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Online, Consistency Is Crucial

  |  February 20, 2001   |  Comments

Is consistency the hobgoblin of little minds? No, it's only the foolish kind that is (or so said Emerson). Kathy's talking about the other consistency, the smart kind.

Over the years, consistency has taken a beating from several famous writers, at least one famous composer, and a multitude of English teachers.

Oscar Wilde called it "the last refuge of the unimaginative."

"Consistency is contrary to nature, contrary to life," said Aldous Huxley. "The only completely consistent people are dead."

John Cage said, "As far as consistency of thought goes, I prefer inconsistency."

Mark Twain once gave an entire speech blasting consistency.

"Consistency is a virtue for trains," said Hungarian novelist Stephen Vizinczey.

But it was probably Ralph Waldo Emerson who contributed most to the soiling of consistency's reputation when he said, "A foolish consistency is the hobgoblin of little minds."

English teachers do their part, too. Many teach students to avoid repetition at all costs. If you have to use a word twice, they say, don't. Find a synonym.

So students learn to use different words to express the same thing.

Is consistency the last refuge of the unimaginative? Contrary to life? A virtue only for trains? When is consistency a foolish consistency?

The answer to all these questions is "Not online."

Online, users need to find their way and accomplish their tasks quickly -- without, as Steve Krug would say, being forced to think.

Online, consistency is crucial.

Consistency in Online Technical Writing

Consistency is especially crucial in instructional writing, such as help text, procedures, and demos. How can users follow a procedure if the terminology changes, if you call something a screen one time and a window the next? It's not the user's job to figure out what you mean. It's your job to make it obvious.

What happens when you choose a word because it's consistent with industry usage, but the word has more than one meaning and some of your readers are in industries in which the word means something else? In that case, you must provide enough context to make the meaning clear.

I failed to do that in the title of my last article, a reader informed me.

"I wanted to alert you that you are misusing the word 'scan,'" wrote Lani Kai Akers, "and I ended up reading a different article than I was expecting. 'Scan' means to examine point by point, in great detail (as a Scan-tron form -- the computer examines every answer for correctness). The word you wanted was 'skim,' which means to read superficially and rapidly."

What I told her was this: I'd thought about using the word "skim" but had settled on "scan" for three reasons:

  1. "Scan" is the word Jakob Nielsen uses.

  2. The second and third definitions of "scan" in The American Heritage Dictionary are, respectively, "to look over quickly and systematically" and "to look over or leaf through hastily."

  3. The meaning of "skim" Lani was referring to is the fourth meaning in The American Heritage.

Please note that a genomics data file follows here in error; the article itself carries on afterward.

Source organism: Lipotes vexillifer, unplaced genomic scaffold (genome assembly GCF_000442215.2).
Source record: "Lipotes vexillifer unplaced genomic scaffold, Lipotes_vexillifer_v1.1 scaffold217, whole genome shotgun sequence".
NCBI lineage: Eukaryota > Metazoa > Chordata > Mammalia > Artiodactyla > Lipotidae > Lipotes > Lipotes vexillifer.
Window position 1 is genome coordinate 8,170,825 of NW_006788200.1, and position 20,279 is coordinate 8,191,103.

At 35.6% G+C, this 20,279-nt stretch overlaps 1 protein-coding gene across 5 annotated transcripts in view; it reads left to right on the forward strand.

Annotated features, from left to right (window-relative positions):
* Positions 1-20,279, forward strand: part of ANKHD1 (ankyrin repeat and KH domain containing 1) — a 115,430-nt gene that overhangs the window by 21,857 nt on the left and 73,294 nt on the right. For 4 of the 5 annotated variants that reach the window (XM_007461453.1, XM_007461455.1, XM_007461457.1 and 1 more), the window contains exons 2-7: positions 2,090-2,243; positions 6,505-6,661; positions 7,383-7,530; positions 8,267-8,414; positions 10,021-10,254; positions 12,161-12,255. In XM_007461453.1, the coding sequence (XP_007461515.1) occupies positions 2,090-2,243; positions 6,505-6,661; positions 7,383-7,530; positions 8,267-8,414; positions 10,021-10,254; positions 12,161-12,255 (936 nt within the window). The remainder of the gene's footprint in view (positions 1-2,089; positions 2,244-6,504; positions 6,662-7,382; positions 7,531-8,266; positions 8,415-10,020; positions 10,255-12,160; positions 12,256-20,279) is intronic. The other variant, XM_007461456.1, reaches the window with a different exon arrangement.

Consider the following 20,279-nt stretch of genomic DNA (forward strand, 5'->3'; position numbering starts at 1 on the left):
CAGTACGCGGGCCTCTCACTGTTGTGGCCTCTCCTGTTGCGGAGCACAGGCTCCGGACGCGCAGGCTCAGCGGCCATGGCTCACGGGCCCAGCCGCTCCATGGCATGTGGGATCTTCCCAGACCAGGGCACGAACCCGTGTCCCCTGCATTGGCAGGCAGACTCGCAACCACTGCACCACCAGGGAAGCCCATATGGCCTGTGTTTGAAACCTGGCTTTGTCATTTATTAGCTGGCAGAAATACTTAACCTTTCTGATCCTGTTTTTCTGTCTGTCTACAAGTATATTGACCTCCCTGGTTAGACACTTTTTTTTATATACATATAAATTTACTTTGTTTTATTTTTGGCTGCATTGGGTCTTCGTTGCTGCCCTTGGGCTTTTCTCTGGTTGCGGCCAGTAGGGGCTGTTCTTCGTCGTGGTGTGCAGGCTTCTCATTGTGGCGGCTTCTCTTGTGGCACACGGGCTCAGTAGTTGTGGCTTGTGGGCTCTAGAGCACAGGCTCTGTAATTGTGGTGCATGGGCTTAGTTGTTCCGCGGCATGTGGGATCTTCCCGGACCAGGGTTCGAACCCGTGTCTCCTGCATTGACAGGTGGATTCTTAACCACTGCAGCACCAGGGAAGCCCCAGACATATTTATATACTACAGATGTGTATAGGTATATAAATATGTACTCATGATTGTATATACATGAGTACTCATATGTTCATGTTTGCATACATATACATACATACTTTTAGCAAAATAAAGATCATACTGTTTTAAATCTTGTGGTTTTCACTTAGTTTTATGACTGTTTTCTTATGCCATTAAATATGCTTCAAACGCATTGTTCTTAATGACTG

But that's not the point. The point is that the title was misleading to at least one reader and most likely to others. Titles should never be misleading, especially online. I should have provided enough context to make the meaning clear or not used the word.

Ways to Strive for Consistency

  • When referring to the same concept or object, use the same word. I recently bought a Palm VIIx. The instructions sometimes use "stylus" and sometimes "pen" to refer to the little stick I use to navigate.

  • If you use a word once to mean one thing, avoid using it again to mean something else. For instance, on a business-to-business (B2B) site, don't use "customer" in one place to refer to the client and in another to refer to the consumer.

  • In headings and bullet points keep syntax consistent, but not at the expense of clarity. Consider these two adjacent headings in a privacy policy:

    "Keeping your personal information secure"
    "Updating your information"

    The parallel syntax leads users to believe that the subject of the gerund in both headings is the same. But in the first, the subject is the company; in the second, the customer. This could be misleading to anyone scanning (skimming) the text.

  • Use terminology consistent with industry standards. Don't call your search button "Find" if the standard is "Search."

  • Proofread for consistency, not just for typos, inaccuracies, and misspellings. (Proofreading will be the subject of my next article.)

Consistency is also important in site architecture, design, and navigation. But I'll address that another time.

Consistency is not just for trains and dead people. Strive for it in your writing.

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Kathy Henning Kathy Henning is managing editor of CommunicationFitness, a Web site for learning and teaching more effective communication skills. A writer and editor for 20 years, since 1997 she has focused primarily on the Web, and during that time has written and edited copy for nearly 40 sites. She also teaches writing and editing, and has an MA in English. Prior to her Web days she spent eight years as an editor at a law firm and two years as a magazine editor.

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